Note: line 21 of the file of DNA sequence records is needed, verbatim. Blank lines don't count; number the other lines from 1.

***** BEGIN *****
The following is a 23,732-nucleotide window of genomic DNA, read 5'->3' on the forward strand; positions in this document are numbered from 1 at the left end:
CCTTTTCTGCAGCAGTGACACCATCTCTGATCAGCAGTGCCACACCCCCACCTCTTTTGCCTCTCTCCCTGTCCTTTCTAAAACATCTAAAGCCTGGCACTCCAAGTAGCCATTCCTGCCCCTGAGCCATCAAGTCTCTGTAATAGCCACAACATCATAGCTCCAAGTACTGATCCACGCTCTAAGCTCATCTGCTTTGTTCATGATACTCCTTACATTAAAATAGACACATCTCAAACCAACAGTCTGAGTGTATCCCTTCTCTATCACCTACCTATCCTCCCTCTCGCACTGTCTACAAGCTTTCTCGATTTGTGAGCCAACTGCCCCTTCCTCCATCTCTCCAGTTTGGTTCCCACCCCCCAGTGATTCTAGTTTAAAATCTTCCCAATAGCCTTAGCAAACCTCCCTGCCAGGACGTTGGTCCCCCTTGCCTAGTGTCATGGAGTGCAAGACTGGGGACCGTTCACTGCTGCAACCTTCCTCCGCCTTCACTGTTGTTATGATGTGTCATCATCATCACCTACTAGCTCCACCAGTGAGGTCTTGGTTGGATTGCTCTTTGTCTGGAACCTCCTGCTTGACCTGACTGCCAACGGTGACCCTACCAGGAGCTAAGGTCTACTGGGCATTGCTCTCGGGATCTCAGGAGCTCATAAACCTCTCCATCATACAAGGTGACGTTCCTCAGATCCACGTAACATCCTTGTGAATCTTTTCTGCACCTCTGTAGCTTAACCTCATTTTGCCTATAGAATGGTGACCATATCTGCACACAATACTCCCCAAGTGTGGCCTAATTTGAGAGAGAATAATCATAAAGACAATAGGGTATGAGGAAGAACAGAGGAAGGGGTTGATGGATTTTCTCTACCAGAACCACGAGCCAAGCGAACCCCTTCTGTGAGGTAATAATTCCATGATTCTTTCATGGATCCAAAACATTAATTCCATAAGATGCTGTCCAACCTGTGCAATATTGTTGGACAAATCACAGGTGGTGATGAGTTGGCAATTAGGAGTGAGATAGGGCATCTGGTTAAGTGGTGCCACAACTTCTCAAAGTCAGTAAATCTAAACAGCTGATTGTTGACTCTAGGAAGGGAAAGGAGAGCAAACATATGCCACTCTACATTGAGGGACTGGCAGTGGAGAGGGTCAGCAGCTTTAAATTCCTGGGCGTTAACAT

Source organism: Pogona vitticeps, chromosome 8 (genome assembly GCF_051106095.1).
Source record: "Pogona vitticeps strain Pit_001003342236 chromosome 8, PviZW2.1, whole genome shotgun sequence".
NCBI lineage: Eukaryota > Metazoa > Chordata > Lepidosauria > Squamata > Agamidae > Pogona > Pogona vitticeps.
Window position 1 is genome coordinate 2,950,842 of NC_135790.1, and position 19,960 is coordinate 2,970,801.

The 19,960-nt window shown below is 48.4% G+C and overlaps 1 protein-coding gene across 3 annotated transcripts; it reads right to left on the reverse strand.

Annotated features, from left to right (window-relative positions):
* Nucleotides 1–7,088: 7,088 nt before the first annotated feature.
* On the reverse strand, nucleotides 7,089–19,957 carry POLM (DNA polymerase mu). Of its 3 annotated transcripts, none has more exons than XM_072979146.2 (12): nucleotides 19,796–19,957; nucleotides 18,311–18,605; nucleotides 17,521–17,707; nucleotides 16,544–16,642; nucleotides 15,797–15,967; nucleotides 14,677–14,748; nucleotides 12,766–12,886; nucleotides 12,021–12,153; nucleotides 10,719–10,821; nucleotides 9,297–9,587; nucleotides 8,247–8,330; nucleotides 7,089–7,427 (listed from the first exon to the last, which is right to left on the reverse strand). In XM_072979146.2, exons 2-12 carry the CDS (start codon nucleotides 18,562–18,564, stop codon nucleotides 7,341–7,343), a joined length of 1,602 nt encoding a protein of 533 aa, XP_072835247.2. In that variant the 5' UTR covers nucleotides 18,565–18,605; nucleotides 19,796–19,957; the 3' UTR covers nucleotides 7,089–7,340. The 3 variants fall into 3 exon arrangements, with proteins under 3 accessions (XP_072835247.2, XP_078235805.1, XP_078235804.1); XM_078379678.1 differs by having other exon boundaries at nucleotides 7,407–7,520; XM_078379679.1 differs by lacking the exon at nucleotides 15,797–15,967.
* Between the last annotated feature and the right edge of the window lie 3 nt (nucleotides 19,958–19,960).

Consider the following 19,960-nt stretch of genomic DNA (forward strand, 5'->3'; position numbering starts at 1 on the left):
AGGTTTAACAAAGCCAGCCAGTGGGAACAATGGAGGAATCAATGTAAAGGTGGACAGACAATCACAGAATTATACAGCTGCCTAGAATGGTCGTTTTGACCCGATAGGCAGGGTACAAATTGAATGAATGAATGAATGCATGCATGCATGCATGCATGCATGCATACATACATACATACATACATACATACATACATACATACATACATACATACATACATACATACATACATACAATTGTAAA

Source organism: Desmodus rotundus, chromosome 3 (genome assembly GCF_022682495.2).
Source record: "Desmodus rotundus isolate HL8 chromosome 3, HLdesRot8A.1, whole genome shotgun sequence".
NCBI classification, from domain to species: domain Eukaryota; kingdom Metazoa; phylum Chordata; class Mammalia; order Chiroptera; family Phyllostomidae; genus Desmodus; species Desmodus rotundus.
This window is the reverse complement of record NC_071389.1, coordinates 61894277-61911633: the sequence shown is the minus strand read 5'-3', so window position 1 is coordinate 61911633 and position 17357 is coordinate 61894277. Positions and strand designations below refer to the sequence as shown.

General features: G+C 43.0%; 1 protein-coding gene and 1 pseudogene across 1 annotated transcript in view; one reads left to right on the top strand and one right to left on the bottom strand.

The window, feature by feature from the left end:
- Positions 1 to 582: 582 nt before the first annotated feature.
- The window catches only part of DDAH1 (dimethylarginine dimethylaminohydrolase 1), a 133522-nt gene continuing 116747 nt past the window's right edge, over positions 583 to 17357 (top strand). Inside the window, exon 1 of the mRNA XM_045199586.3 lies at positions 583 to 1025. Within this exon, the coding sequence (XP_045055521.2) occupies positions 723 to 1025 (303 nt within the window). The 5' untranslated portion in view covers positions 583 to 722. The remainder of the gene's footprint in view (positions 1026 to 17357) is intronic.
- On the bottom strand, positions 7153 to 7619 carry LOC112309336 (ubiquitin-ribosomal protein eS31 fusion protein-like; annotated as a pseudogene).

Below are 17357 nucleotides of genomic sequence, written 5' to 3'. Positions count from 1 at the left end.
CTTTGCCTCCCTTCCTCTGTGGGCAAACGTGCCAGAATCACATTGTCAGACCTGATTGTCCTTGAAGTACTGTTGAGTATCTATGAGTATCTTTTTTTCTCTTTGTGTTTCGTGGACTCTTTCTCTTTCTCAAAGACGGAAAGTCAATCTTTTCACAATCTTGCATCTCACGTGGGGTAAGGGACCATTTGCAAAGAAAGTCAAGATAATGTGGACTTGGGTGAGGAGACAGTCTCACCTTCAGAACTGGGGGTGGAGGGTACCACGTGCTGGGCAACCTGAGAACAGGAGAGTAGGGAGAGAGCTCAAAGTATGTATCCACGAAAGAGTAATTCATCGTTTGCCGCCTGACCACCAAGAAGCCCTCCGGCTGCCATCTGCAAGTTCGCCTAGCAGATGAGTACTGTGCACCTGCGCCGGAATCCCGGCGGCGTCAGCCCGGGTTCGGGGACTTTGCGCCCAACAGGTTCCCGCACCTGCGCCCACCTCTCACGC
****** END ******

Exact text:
- The window catches only part of DDAH1 (dimethylarginine dimethylaminohydrolase 1), a 133522-nt gene continuing 116747 nt past the window's right edge, over positions 583 to 17357 (top strand). Inside the window, exon 1 of the mRNA XM_045199586.3 lies at positions 583 to 1025. Within this exon, the coding sequence (XP_045055521.2) occupies positions 723 to 1025 (303 nt within the window). The 5' untranslated portion in view covers positions 583 to 722. The remainder of the gene's footprint in view (positions 1026 to 17357) is intronic.